# The product of reacting an alkene with "Br"_2(aq) is "C"_2"H"_4"BrOH". What is its name? Why is the product NOT a geminal dibromide?

## Shouldn't an alcohol form? My teacher says there is no possibility of forming an alcohol.

Aug 23, 2015

You're teacher is quite correct, and there is no possibility of forming of alcohol (i.e. purely $R - O H$, rather than a bromo-substituted $\left(B r\right) R - O H$ species).

#### Explanation:

Ethylene, ${H}_{2} C = C {H}_{2}$, is an electron-rich species, a nucleophile that has electrons to donate, however, after it has donated its pi electrons, the intermediate will undergo reaction with nucleophilic species, such as $O {H}_{2}$, $B {r}^{-}$, $O {H}^{-}$, cyanide etc.

On the other hand, molecular bromine is polarizable, and can be represented as $B {r}^{\delta -} - B {r}^{\delta +}$; that is the bromine nucleophile becomes polarized, and individual bromine atoms acquire partial negative or partial positive charges. The partially positive $B r$ atom reacts with the electron-rich ethylene. We can represent this as:

${H}_{2} C = C {H}_{2} + B {r}_{2} \rightarrow {H}_{2}^{+} \ast C \ast - C {H}_{2} B r + B {r}^{-}$

The highlighted carbon is now cationic, and will react with any nucleophile present: this could be water, or cyanide, or bromide anion, whatever is in solution. Since we used $B {r}_{2} \left(a q\right)$, i.e. bromine solution in water, water will certainly be present in abundance, and you are likely to form a bromo-alcohol.

If, however, the olefin was treated with ${H}^{+}$, the first step of the reaction is to form a $C - H$ bond; the subsequent carbocation is likely to react with water to form an alcohol.

Aug 24, 2015

$\text{C"_2"H"_4"BrOH}$ is an alcohol. The formula is more commonly written as $\text{C"_2"H"_5"BrO}$. It is called bromoethanol, and has two isomers.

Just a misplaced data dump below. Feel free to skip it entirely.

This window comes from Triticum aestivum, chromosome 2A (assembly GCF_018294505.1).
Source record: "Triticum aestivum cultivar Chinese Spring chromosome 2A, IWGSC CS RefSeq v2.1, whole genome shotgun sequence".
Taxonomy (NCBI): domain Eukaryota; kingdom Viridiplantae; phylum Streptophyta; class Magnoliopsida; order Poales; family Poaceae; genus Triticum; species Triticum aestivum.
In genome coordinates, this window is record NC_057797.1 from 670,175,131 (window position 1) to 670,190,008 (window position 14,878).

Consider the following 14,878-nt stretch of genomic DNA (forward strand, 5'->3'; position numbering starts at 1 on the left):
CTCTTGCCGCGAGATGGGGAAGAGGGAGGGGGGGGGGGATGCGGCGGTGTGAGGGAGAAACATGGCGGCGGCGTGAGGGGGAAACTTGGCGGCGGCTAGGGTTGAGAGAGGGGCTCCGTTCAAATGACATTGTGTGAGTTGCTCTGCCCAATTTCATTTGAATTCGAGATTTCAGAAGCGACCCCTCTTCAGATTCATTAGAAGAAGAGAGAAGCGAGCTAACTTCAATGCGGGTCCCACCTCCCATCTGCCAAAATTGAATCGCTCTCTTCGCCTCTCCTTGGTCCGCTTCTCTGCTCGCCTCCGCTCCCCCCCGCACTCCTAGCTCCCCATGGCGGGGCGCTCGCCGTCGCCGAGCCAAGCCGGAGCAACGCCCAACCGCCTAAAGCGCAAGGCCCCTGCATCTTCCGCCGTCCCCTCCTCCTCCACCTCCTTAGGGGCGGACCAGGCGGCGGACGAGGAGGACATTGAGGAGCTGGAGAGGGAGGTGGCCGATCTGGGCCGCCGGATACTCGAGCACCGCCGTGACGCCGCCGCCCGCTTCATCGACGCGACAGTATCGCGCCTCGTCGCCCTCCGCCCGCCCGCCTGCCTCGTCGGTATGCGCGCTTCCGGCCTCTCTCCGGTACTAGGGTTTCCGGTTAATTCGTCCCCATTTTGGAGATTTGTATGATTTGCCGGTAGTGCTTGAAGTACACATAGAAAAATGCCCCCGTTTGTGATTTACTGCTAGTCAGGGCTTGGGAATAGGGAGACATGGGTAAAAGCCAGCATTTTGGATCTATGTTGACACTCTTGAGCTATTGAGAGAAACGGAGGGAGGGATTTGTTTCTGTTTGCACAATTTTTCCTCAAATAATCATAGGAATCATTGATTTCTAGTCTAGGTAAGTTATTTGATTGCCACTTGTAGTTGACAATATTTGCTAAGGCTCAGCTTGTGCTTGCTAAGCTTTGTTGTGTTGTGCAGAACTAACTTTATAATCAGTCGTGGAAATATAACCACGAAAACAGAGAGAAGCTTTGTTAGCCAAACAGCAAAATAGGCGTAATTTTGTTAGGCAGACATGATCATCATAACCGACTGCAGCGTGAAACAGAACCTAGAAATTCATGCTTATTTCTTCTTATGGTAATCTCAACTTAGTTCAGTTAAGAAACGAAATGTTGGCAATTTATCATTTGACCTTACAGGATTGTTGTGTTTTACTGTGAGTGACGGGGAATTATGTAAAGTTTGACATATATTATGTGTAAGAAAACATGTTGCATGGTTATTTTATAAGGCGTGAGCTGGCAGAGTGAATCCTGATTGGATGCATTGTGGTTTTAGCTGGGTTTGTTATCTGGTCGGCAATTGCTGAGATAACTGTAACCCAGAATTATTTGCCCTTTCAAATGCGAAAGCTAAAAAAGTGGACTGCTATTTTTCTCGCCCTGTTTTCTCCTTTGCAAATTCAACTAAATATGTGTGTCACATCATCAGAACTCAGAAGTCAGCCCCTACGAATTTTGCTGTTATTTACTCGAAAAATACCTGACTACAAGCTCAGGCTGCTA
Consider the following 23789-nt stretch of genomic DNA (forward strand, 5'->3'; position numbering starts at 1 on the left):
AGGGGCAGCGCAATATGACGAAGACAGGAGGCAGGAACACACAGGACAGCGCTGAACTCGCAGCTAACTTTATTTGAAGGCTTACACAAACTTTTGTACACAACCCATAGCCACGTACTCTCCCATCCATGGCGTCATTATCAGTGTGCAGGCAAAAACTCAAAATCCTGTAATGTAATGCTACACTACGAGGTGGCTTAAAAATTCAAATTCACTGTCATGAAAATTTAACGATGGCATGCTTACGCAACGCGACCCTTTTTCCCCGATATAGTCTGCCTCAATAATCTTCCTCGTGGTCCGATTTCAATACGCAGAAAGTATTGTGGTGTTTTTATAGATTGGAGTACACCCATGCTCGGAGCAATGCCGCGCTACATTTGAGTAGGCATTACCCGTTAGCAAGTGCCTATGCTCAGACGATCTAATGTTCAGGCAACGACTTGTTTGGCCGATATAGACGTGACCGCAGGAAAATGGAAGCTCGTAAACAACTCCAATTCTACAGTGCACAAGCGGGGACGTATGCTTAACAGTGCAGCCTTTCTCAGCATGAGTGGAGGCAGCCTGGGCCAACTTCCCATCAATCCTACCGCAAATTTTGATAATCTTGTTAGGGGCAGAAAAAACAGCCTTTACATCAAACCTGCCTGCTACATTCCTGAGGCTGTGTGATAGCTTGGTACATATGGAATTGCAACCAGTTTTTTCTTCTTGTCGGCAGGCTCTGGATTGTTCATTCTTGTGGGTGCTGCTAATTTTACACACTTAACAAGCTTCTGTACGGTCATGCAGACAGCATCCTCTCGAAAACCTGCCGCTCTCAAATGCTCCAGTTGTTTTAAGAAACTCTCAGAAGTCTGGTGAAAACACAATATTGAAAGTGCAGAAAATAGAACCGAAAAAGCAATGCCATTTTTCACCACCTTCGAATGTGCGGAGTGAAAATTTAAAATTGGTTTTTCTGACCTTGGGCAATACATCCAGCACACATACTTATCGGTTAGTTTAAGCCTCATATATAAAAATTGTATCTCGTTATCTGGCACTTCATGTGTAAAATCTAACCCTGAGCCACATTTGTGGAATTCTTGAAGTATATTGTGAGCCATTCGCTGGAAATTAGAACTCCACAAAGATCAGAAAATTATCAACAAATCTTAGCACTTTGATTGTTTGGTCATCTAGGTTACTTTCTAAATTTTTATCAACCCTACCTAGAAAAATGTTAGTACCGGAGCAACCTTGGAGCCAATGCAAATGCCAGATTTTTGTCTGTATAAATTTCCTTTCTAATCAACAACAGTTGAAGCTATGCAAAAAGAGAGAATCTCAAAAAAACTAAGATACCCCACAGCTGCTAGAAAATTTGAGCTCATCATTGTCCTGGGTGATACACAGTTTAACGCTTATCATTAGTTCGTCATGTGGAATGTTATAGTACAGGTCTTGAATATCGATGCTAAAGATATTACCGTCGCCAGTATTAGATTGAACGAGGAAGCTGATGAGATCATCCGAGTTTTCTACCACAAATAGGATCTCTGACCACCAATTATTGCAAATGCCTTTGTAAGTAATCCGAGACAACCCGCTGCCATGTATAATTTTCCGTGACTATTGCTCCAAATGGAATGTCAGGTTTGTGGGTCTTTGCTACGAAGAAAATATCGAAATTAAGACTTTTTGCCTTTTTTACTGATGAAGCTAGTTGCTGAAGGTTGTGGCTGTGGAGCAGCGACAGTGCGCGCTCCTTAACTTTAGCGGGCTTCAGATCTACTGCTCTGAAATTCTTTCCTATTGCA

#### Explanation:

The $\text{OH} -$ group is a hydroxyl group that in this case forms an alcohol functional group.

The following image is the structural formula for 1-bromoethanol.

The following image is the structural formula for 2-bromoethanol.

Aug 24, 2015

Remember that aqueous means dissolved in water, which implies that water is present to react if its pKa is low enough (low pKa$\to$strong acid$\to$less stable), which it is. The conjugate acid of bromide is $\text{HBr}$, whose pKa is about $- 9$, so bromide is a very weak base, and additionally not a good nucleophile (electron-donor).

It's quite true that bromine liquid reacting with ethene gives dibromoethane. That is an early mechanism you would have learned in the first few weeks of a first-year organic chemistry class.

However, water disrupts this mechanism in the middle. What happens is:

• In the first step, bromine makes the cyclopropane-analog bonds.
• Then the carbon centers of each $\text{C"-"Br}$ becomes electrophilic (electron-acceptor). Water, a stronger nucleophile than bromide, can attack either one (due to symmetry) from behind to bond and break one of the $\text{C"-"Br}$ bonds, attaching in a $\text{trans-}$ addition.

(normally, it would be the other bromide attacking from behind, not water)

• Water finishes the mechanism by deprotonating the attached water to form hydronium and bromide in solution.

So yes, there IS the possibility of forming an alcohol. In fact, $\text{C"_2"H"_4"BrOH}$ IS an alcohol. It's $\text{2-bromoethanol}$.